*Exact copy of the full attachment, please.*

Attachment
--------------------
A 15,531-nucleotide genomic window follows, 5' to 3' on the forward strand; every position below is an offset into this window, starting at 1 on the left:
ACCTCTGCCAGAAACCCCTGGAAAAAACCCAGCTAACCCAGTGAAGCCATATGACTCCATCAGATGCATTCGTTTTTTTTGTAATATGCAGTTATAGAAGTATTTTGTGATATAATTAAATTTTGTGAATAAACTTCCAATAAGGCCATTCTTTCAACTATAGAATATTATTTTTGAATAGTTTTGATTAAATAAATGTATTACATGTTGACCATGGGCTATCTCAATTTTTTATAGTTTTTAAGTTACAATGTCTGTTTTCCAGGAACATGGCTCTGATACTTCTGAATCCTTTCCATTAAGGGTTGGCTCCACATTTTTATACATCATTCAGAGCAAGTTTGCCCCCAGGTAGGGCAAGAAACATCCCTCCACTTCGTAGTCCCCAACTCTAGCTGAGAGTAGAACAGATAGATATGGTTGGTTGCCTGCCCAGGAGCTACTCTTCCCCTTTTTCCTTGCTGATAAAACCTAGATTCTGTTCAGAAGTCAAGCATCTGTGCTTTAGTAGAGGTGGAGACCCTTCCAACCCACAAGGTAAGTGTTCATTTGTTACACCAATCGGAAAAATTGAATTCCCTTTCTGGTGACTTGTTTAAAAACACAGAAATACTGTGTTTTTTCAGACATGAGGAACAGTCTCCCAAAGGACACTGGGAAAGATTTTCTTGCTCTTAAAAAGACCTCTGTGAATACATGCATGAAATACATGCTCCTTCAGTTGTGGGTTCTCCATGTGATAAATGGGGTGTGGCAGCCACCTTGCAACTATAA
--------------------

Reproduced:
A 15,531-nucleotide genomic window follows, 5' to 3' on the forward strand; every position below is an offset into this window, starting at 1 on the left:
ACCTCTGCCAGAAACCCCTGGAAAAAACCCAGCTAACCCAGTGAAGCCATATGACTCCATCAGATGCATTCGTTTTTTTTGTAATATGCAGTTATAGAAGTATTTTGTGATATAATTAAATTTTGTGAATAAACTTCCAATAAGGCCATTCTTTCAACTATAGAATATTATTTTTGAATAGTTTTGATTAAATAAATGTATTACATGTTGACCATGGGCTATCTCAATTTTTTATAGTTTTTAAGTTACAATGTCTGTTTTCCAGGAACATGGCTCTGATACTTCTGAATCCTTTCCATTAAGGGTTGGCTCCACATTTTTATACATCATTCAGAGCAAGTTTGCCCCCAGGTAGGGCAAGAAACATCCCTCCACTTCGTAGTCCCCAACTCTAGCTGAGAGTAGAACAGATAGATATGGTTGGTTGCCTGCCCAGGAGCTACTCTTCCCCTTTTTCCTTGCTGATAAAACCTAGATTCTGTTCAGAAGTCAAGCATCTGTGCTTTAGTAGAGGTGGAGACCCTTCCAACCCACAAGGTAAGTGTTCATTTGTTACACCAATCGGAAAAATTGAATTCCCTTTCTGGTGACTTGTTTAAAAACACAGAAATACTGTGTTTTTTCAGACATGAGGAACAGTCTCCCAAAGGACACTGGGAAAGATTTTCTTGCTCTTAAAAAGACCTCTGTGAATACATGCATGAAATACATGCTCCTTCAGTTGTGGGTTCTCCATGTGATAAATGGGGTGTGGCAGCCACCTTGCAACTATAA